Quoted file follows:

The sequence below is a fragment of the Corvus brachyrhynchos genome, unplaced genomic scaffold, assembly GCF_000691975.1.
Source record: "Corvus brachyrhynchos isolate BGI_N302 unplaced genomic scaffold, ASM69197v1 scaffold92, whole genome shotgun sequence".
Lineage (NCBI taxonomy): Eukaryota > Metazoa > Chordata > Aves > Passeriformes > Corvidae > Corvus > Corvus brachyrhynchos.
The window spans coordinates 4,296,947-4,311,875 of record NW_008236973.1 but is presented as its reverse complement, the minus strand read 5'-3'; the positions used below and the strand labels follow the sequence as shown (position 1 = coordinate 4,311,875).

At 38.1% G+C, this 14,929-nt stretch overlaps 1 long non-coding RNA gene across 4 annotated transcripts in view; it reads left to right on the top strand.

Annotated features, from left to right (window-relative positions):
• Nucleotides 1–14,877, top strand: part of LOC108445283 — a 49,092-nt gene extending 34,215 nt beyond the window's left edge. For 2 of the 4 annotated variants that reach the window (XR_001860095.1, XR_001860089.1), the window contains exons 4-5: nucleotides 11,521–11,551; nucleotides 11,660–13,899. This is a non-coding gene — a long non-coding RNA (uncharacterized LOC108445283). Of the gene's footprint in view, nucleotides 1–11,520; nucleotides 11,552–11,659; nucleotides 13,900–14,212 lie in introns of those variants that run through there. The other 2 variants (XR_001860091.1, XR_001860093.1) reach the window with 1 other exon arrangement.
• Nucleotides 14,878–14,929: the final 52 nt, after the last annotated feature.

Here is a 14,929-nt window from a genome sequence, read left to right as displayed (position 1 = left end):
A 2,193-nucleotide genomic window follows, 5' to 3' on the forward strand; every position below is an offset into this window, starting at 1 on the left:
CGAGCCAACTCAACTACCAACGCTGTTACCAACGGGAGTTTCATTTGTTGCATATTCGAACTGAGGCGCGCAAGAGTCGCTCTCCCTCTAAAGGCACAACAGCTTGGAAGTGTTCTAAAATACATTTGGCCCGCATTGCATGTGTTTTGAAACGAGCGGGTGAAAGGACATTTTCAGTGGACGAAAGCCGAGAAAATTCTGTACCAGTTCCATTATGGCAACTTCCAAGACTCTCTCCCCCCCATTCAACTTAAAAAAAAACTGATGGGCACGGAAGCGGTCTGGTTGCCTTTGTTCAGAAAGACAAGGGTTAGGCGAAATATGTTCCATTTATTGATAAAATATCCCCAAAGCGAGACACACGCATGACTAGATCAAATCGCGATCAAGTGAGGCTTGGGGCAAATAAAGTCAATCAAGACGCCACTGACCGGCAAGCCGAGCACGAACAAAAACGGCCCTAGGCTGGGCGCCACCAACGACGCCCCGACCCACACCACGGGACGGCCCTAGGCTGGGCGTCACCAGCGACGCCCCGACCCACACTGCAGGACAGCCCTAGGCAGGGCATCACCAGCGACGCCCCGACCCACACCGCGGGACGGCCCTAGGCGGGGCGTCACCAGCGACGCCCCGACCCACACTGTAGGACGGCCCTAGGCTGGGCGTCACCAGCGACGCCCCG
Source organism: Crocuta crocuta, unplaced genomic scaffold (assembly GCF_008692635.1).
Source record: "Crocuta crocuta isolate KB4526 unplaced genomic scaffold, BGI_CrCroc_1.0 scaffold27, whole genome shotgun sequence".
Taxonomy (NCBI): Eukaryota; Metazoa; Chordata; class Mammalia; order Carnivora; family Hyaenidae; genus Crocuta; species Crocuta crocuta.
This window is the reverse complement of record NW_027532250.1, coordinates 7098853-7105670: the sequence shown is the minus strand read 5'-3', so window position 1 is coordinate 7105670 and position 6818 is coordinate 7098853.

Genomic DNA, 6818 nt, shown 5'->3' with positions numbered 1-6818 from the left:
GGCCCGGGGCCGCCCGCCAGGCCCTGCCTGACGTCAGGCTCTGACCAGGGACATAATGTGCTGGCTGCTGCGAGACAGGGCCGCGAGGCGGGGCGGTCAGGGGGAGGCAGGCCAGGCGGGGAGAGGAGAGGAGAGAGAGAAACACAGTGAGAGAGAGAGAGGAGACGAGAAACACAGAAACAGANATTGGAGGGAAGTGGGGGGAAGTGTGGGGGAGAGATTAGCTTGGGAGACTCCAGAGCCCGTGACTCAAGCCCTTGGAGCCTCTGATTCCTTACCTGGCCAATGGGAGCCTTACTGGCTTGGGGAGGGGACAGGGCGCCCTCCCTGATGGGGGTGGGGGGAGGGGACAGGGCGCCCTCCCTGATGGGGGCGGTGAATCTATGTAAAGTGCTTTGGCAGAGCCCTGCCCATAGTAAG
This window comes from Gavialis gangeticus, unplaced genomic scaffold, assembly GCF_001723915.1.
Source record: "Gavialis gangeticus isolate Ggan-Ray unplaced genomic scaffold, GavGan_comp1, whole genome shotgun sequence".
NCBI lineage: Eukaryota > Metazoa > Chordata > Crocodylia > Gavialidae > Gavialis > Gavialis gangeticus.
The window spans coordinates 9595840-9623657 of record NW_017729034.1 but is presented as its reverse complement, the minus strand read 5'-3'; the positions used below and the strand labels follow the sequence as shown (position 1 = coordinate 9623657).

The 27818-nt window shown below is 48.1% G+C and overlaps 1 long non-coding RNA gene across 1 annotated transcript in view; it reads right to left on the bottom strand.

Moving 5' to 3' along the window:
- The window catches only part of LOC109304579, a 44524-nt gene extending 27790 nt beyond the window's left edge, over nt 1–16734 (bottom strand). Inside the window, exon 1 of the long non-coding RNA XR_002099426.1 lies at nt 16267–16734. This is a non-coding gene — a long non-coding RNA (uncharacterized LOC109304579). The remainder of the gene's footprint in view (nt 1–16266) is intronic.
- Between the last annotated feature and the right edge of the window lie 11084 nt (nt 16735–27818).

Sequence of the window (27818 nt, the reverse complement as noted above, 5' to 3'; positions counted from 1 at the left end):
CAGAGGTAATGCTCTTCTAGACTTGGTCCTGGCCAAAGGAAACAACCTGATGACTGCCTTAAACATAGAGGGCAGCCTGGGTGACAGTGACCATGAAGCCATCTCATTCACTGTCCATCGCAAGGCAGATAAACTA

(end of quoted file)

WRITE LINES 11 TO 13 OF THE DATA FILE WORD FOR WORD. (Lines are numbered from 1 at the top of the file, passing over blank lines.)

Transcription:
CGAGCCAACTCAACTACCAACGCTGTTACCAACGGGAGTTTCATTTGTTGCATATTCGAACTGAGGCGCGCAAGAGTCGCTCTCCCTCTAAAGGCACAACAGCTTGGAAGTGTTCTAAAATACATTTGGCCCGCATTGCATGTGTTTTGAAACGAGCGGGTGAAAGGACATTTTCAGTGGACGAAAGCCGAGAAAATTCTGTACCAGTTCCATTATGGCAACTTCCAAGACTCTCTCCCCCCCATTCAACTTAAAAAAAAACTGATGGGCACGGAAGCGGTCTGGTTGCCTTTGTTCAGAAAGACAAGGGTTAGGCGAAATATGTTCCATTTATTGATAAAATATCCCCAAAGCGAGACACACGCATGACTAGATCAAATCGCGATCAAGTGAGGCTTGGGGCAAATAAAGTCAATCAAGACGCCACTGACCGGCAAGCCGAGCACGAACAAAAACGGCCCTAGGCTGGGCGCCACCAACGACGCCCCGACCCACACCACGGGACGGCCCTAGGCTGGGCGTCACCAGCGACGCCCCGACCCACACTGCAGGACAGCCCTAGGCAGGGCATCACCAGCGACGCCCCGACCCACACCGCGGGACGGCCCTAGGCGGGGCGTCACCAGCGACGCCCCGACCCACACTGTAGGACGGCCCTAGGCTGGGCGTCACCAGCGACGCCCCG
Source organism: Crocuta crocuta, unplaced genomic scaffold (assembly GCF_008692635.1).
Source record: "Crocuta crocuta isolate KB4526 unplaced genomic scaffold, BGI_CrCroc_1.0 scaffold27, whole genome shotgun sequence".